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Review of 2001 Monday, 31 December, 2001, 10:23 GMT
Democracy seeps into Middle East
people voting
Democratic rule is slowly transforming the Arab world
Frank Gardner

The Arab world is increasingly standing out as one of the least democratic regions in the world. No country has a completely freely elected parliament, and many Arab states are ruled by ageing, military-backed strongmen.

These rulers also show no sign of wanting to let their people choose their successor.

But there are some indications that the region is at last moving slowly towards a more democratic form of rule.

In the island state of Bahrain, a strange thing happened in February. In the poor, Shi'ite villages, where anti-government graffiti used to daub the walls, posters started going up of the country's ruling Emir.

 Sheikh Hamad Al-Khalifa
Changing times: Sheikh Hamad Al-Khalifa
Sheikh Hamad Al-Khalifa is not perhaps a democrat in the western sense. His family still occupies all the major posts in government. But Bahrain's ruler has sensed the wind of change and responded.

He's released hundreds of political prisoners and promised parliamentary elections. Bahraini democracy is not going to happen overnight, but it's a start, and the people have applauded him for it.

Television freedoms

In neighbouring Qatar too, the forward-thinking ruler has promised elections. He's also shaken up the Arab airwaves, by allowing his country's controversial satellite television channel, Al-Jazeera, to broadcast freely.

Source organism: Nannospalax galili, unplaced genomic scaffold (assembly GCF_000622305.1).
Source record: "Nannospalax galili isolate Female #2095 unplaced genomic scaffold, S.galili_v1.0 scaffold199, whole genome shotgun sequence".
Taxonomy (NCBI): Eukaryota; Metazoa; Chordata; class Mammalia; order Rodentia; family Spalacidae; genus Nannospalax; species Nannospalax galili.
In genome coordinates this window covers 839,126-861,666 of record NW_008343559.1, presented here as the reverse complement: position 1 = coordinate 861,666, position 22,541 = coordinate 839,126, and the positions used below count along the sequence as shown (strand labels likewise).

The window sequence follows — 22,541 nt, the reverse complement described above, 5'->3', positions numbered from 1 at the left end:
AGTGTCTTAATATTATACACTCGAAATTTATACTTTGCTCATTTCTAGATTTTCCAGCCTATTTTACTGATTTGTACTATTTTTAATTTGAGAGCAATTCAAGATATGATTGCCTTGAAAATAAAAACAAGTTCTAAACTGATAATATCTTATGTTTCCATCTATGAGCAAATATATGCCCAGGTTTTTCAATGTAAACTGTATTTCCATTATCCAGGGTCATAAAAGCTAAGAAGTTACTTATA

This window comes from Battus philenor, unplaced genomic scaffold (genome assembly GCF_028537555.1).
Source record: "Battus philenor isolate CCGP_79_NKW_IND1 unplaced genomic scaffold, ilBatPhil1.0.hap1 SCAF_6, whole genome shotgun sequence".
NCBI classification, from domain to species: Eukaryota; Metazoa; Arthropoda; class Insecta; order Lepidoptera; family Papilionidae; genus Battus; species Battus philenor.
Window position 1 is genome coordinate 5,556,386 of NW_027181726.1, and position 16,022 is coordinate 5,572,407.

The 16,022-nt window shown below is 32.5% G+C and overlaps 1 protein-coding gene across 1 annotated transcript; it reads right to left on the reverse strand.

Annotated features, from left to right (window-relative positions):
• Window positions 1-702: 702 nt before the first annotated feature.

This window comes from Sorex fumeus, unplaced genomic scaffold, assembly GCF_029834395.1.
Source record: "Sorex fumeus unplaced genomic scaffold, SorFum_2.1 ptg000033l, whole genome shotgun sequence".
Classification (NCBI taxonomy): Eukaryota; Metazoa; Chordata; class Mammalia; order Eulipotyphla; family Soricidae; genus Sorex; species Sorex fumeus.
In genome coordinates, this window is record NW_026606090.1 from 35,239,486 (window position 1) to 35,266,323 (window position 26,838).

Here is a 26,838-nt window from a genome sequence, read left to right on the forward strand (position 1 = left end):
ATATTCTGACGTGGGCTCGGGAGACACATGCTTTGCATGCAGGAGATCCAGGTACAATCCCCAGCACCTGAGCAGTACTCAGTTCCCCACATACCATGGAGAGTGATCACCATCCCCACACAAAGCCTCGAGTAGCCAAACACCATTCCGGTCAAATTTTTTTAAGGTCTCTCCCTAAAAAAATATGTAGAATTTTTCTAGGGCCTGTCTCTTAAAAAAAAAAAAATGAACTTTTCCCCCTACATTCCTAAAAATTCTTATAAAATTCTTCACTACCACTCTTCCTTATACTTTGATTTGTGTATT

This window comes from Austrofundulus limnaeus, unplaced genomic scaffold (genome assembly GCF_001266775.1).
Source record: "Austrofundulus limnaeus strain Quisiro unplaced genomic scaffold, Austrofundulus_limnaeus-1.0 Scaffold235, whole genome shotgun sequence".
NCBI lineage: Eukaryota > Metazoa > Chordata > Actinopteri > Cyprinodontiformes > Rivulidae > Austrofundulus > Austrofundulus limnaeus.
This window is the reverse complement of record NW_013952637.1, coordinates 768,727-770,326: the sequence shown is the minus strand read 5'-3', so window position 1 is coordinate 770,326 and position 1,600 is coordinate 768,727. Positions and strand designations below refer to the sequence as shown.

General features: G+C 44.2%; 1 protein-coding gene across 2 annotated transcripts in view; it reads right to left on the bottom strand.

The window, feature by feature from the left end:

Talk shows on taboo subjects like prostitution and democracy are now beamed into Arab living rooms, to the fury of less liberal regimes.

And in Yemen, a country ruled by the military strongman, President Ali Abdullah Saleh, recent municipal elections have transferred some power away from the capital, to the provinces.


The Arab world is like a patchwork quilt when it comes to democracy

But in the rest of the Arab world, there is little democratic cheer. Saudi Arabia's ruling family remain firmly opposed to democracy, saying it is incompatible with Islam.

The country's consultative assembly, the Majlis Al-Shura is appointed by the government, not chosen by the people.

Media stranglehold

In Egypt, recent parliamentary elections showed strong gains for the Islamists, despite government agents trying to block their supporters from reaching the ballot boxes.

But the parliament they sit in, is a pliant body that can easily be overruled by the country's all-powerful President Mubarak.

king Sidi Mohamed
Young monarch: Moroccan King Sidi Mohamed
And in Morocco and Syria, hopes of democratic reforms by the new young rulers have largely been dashed.

Journalists and political reformers are arrested, released with a warning, then often re-arrested. And in President Saddam Hussein's Iraq, democracy is not an issue. It simply does not exist.

So overall, the Arab world is like a patchwork quilt when it comes to democracy, with some countries moving forwards, others backwards.

But time is on the side of the reformers as swelling populations of jobless young Arabs press for changes. In much of the Arab world there is a simple formula.

The rulers look after the people's welfare and in return they should not expect democracy. But if the rulers can no longer provide, then the people will eventually demand their share of power.

See also:

09 Oct 01 | Middle East
01 Nov 01 | Middle East
16 Dec 99 | Middle East
07 Mar 99 | Middle East
12 Nov 01 | Business
18 Dec 01 | Middle East
13 Aug 01 | Country profiles
Internet links:


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